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Pacific Fleet (Welfare Arrangements)

Volume 409: debated on Wednesday 11 April 1945

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asked the First Lord of the Admiralty whether he can make any statement regarding the welfare arrangements for the Pacific Fleet.

Yes, Sir. Considerable thought and effort are being devoted to the welfare arrangements of the British Pacific Fleet. The Australian Common' wealth Navy Board is undertaking the provision of amenities in the main Australian ports. In addition plans provide for canteens and recreation facilities both at the main R.N. Depot at Sydney and ashore in the forward area. Welfare Service Officers have been appointed to all shore bases in both Australia and the forward area as well as to the staffs of the Commander-in-Chief and the Flag Officer in charge of the fleet train. The Fleet is also to have an amenities ship which will contain a combined theatre and cinema, a canteen, a N.A.A.F.I. shop and restaurant, lending library, reading and writing rooms, as well as tailors, barbers and boot repair shops. The amenities planned ashore in the forward area will be similar but on a considerably larger scale. A number of amenities are also being provided in other ships of the fleet train. It is intended to instal brewery plants both in the amenities ship and ashore in the forward area. The supply of ice cream plant and soda-fountains are also receiving special attention in view of the climatic conditions. My hon. and gallant Friend will appreciate that the shortage of labour and materials applies to this no less than to other theatres and a certain amount of time must necessarily elapse before the full provision we are making is realised.

I need hardly add that the citizens of the Dominions are offering a great deal of private entertainment and recreation for the officers and men of the Fleet. Various bodies, such as the Australian Comforts Fund, are providing Clubs for officers and men, and the Lord Mayor of Sydney is raising a fund to establish a recreation centre in the city. I should like to take this opportunity of expressing the gratitude of the Board of Admiralty for the liberal welcome which is being extended to the officers and men of the Fleet.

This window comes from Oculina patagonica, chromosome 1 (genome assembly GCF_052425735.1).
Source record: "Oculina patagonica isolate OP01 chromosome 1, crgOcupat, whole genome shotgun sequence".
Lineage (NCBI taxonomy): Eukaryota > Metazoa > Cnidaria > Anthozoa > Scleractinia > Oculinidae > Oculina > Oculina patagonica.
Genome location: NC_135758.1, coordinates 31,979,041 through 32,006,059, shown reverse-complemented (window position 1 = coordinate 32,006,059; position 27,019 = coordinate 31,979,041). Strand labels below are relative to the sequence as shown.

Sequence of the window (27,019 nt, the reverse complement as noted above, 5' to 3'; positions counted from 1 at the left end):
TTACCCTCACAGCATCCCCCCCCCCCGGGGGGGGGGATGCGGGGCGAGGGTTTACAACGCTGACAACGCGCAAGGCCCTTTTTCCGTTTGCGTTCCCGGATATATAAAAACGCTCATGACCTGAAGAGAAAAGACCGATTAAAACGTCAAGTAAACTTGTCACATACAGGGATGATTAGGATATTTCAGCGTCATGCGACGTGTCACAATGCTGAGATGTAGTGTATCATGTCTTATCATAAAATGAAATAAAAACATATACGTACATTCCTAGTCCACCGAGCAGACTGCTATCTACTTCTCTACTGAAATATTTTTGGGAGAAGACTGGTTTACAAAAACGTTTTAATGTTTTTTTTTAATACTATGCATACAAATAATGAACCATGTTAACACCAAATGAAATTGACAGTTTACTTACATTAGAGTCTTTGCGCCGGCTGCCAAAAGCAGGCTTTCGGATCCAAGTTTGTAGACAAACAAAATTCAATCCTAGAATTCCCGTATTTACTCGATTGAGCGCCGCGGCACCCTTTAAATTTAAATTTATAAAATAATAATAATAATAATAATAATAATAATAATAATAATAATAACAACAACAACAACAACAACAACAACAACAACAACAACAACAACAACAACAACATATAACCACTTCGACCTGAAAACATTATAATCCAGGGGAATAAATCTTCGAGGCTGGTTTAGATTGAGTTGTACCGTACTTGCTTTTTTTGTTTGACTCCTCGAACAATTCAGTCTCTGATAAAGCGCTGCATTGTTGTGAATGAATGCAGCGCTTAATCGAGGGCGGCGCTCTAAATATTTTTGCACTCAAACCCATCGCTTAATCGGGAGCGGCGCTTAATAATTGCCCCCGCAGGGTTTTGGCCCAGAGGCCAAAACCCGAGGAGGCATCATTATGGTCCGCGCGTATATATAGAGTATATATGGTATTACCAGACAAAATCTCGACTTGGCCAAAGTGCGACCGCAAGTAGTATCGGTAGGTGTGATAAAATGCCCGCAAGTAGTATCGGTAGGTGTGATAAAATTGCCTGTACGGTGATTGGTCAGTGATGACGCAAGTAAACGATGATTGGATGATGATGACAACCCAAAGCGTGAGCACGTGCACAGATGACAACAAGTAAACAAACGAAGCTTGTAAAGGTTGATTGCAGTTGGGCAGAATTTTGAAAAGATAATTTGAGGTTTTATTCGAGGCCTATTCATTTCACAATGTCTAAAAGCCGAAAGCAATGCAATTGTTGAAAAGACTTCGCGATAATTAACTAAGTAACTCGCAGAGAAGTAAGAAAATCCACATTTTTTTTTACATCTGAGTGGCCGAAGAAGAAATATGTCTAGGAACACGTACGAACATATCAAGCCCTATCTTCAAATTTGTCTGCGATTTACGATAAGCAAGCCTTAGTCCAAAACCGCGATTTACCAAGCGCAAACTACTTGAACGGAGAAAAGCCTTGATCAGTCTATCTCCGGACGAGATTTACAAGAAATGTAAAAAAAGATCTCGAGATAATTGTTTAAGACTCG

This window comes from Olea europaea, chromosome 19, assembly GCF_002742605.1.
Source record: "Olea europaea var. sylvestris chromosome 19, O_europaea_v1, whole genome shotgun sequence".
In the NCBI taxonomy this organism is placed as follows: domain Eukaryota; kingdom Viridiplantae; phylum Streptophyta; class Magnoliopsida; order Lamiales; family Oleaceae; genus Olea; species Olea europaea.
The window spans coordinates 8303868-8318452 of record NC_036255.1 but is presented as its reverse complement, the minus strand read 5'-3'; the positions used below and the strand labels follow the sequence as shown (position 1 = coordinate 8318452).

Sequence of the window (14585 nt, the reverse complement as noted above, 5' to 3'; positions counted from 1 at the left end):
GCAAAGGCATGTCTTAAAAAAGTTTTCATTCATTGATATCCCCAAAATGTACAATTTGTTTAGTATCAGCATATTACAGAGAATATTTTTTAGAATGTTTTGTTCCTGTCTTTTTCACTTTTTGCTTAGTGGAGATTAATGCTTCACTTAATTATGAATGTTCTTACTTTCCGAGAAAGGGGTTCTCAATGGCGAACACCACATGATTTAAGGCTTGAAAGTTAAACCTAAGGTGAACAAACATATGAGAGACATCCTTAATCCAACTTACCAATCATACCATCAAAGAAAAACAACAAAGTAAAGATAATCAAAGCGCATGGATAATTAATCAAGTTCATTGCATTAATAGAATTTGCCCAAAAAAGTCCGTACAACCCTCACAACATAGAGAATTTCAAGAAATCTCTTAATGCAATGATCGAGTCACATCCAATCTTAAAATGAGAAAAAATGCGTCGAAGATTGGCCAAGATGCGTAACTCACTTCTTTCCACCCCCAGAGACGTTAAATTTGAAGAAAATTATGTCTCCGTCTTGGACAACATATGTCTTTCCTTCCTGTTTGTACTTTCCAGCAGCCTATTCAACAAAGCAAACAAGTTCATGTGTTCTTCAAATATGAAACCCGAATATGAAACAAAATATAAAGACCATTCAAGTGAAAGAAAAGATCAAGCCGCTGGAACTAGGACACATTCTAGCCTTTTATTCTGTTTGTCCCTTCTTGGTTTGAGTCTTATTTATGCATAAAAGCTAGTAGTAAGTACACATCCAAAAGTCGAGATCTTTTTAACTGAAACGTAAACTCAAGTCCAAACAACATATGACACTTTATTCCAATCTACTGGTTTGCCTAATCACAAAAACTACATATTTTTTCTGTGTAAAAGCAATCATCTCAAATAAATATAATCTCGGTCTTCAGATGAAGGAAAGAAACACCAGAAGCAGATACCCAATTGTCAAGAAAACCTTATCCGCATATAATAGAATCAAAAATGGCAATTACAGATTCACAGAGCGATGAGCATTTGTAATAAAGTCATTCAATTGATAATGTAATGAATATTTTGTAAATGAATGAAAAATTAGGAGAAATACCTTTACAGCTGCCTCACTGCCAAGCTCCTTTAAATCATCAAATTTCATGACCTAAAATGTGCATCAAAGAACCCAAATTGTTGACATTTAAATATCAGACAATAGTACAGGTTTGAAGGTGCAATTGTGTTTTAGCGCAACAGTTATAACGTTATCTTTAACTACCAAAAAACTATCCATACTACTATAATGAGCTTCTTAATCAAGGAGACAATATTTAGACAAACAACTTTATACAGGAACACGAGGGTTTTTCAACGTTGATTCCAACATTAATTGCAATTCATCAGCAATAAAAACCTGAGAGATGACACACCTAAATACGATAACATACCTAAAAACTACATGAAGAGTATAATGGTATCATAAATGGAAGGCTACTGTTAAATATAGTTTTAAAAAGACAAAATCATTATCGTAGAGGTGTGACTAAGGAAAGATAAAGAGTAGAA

There are other aspects of the Admiralty's welfare arrangements which I should like to mention but as I have already spoken at some length, I will, with my hon. and gallant Friend's permission, arrange for a fuller account to be circulated in the OFFICIAL REPORT.

While welcoming that admirable arrangement, may I ask whether there is a special officer and special arrangements to look after the Wrens who have been sent to that area?

Have similar arrangements been undertaken for the Fleet operating in the Indian seas?

Following is the Statement:

In my oral reply I dealt with the provision of amenities in the theatre of operations but the House will be pleased to learn of the other side of the Admiralty's welfare schemes which seeks to alleviate the anxiety of the men of the Fleet concerning their families at home. In addition to their duties with regard to the provision of amenities generally these Welfare Service 'Officers are also available to give advice on the procedure to be adopted in solving men's private and domestic problems. A comprehensive family welfare organisation is in existence in this country to give help and advice to all naval ratings, their wives and families. Affiliated to this organisation is also a free legal aid scheme. The voluntary organisations who handle so many of the men's problems in private life and those of their families work in the closest liaison with the Welfare Services Department at the Admiralty. Financial aid is also available through the Royal Naval Benevolent Trust to provide relief in cases of distress and make provision for training for civil life. Though he is so far from home, every man in the Fleet is able to take advantage of this family welfare organisation if he has troubles at home about which he wishes to set his mind at rest. By arrangement with his Commanding Officer, a signal can be made to his home depot where the organisation will provide a reply in the shortest time about almost any subject which concerns either his own future or the present and future problems of his family. Furthermore, on urgent matters the concession telegram service is available to enable men to receive communications from their families and to send messages to them.

Where it appears to the authorities that a man's domestic problem is serious enough to require his presence at home, arrangements are made to send him home by the quickest possible method, including air transport where this is available. Arrangements are now in force whereby mails for the Pacific Fleet are flown out to the station by air. By this means mails should reach main Fleet Bases with reasonable speed. It is hoped that it will also be possible to fly out every week a large supply of Sunday newspapers and the latest cinema news reels.

In implementing the re-allocation plan, Their Lordships intend to make every endeavour to ensure that those serving in the Pacific will be brought home in time for release in their proper turn. No man, therefore, should need to worry that the prospect of his future employment in civil life is prejudiced by his service in the Pacific Fleet.